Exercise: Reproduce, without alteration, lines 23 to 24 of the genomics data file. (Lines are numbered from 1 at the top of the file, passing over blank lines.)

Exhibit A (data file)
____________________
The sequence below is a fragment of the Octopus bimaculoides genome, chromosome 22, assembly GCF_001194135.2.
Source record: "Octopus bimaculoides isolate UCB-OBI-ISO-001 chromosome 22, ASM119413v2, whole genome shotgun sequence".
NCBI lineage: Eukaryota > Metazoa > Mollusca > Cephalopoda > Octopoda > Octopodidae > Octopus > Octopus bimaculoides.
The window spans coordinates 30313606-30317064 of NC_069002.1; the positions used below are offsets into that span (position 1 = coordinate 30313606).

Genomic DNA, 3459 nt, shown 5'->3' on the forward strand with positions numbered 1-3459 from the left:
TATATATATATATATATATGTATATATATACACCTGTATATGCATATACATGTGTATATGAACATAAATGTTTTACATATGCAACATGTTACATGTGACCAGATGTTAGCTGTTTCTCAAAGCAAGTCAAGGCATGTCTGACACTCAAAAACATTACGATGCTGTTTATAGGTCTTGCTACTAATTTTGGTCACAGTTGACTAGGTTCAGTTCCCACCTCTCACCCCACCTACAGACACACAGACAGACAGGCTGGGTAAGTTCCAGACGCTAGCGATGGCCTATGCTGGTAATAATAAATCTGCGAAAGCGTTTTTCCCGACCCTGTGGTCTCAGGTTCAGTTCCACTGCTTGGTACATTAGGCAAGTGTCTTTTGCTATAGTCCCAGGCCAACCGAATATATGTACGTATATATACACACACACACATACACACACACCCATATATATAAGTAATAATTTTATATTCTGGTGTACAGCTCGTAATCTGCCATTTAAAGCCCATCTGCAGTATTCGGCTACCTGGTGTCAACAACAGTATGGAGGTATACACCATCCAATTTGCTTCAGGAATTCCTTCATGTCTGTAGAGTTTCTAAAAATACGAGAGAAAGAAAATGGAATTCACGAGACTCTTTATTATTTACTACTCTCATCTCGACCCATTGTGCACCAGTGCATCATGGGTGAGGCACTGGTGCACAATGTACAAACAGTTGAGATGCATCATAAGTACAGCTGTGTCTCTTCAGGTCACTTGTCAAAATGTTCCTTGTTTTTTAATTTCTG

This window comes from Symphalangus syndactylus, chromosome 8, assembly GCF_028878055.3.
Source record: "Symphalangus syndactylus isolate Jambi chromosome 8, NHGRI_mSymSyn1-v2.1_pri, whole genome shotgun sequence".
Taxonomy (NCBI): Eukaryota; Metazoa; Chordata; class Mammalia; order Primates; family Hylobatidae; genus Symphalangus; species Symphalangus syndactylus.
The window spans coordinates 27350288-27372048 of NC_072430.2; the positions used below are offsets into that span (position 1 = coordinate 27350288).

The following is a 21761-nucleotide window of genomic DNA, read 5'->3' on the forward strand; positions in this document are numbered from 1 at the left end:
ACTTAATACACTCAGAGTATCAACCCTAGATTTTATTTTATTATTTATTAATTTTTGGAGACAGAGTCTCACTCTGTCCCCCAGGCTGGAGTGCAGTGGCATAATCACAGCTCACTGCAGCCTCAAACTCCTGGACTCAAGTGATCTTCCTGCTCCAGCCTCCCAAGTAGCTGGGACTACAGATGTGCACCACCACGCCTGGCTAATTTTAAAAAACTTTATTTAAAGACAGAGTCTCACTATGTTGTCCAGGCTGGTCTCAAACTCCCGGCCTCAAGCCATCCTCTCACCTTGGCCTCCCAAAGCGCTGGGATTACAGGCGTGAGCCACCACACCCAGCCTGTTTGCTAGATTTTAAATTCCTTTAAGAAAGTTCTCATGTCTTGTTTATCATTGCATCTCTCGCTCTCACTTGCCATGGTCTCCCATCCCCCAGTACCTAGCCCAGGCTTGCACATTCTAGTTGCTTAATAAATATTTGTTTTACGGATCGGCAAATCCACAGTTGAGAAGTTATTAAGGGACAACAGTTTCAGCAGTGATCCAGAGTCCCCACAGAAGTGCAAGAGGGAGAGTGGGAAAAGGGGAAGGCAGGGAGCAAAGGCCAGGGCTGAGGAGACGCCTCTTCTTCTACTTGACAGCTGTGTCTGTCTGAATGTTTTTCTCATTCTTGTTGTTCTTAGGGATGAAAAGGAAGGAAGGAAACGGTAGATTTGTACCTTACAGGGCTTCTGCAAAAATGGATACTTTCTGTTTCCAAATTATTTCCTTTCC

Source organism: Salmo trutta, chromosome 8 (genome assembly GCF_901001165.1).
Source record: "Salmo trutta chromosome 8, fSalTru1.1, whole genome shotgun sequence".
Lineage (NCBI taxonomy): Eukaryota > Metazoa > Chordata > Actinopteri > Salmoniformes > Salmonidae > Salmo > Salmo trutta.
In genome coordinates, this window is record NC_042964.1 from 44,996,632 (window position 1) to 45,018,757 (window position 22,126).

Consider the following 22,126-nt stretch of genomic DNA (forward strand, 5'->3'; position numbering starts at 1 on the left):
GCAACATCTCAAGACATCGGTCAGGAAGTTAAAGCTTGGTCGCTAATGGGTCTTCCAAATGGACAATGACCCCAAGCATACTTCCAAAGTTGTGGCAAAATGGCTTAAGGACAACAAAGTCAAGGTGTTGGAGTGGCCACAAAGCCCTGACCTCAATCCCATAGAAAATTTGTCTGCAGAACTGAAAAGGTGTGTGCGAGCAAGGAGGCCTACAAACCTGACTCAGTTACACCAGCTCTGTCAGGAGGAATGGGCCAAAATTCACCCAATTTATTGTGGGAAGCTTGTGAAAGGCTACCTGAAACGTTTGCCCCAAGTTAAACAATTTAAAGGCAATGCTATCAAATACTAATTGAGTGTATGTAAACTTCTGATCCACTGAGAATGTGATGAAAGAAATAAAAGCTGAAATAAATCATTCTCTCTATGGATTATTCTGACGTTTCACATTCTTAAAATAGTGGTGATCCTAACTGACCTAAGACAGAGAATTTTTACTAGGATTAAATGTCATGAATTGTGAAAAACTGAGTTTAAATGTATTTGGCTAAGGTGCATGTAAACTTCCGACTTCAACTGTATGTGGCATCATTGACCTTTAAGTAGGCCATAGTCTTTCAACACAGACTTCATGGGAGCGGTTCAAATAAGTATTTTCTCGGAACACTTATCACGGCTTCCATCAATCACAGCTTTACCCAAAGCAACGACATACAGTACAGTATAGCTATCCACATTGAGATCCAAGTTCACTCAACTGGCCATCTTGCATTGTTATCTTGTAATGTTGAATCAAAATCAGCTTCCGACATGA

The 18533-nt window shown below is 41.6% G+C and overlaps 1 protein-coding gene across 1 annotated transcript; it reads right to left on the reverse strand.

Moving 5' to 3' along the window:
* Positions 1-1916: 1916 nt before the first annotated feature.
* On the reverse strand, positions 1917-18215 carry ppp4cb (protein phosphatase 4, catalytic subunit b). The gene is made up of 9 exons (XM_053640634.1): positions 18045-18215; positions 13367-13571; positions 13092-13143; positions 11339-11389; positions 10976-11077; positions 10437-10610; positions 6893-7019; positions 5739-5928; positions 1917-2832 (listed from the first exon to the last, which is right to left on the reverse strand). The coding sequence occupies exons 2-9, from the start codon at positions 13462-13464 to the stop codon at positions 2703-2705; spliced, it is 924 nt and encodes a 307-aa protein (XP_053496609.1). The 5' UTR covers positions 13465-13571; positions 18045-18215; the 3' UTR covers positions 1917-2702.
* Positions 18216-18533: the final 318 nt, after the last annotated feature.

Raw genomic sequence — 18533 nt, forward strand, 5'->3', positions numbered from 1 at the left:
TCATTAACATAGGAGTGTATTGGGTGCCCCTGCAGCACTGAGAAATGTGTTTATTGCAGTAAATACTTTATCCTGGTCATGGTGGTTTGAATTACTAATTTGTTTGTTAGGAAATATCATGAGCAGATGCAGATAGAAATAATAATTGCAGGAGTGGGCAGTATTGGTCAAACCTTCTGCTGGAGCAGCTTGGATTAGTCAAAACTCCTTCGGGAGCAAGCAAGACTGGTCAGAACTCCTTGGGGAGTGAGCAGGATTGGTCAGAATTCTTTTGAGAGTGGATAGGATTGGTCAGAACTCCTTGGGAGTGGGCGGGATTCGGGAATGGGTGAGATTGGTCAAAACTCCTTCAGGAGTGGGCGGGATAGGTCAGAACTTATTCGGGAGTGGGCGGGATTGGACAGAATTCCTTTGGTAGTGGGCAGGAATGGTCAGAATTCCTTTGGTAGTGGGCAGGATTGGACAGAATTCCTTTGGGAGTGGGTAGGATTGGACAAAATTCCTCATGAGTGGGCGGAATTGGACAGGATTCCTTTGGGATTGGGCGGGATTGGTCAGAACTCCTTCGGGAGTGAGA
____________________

* Positions 18216-18533: the final 318 nt, after the last annotated feature.

Raw genomic sequence — 18533 nt, forward strand, 5'->3', positions numbered from 1 at the left: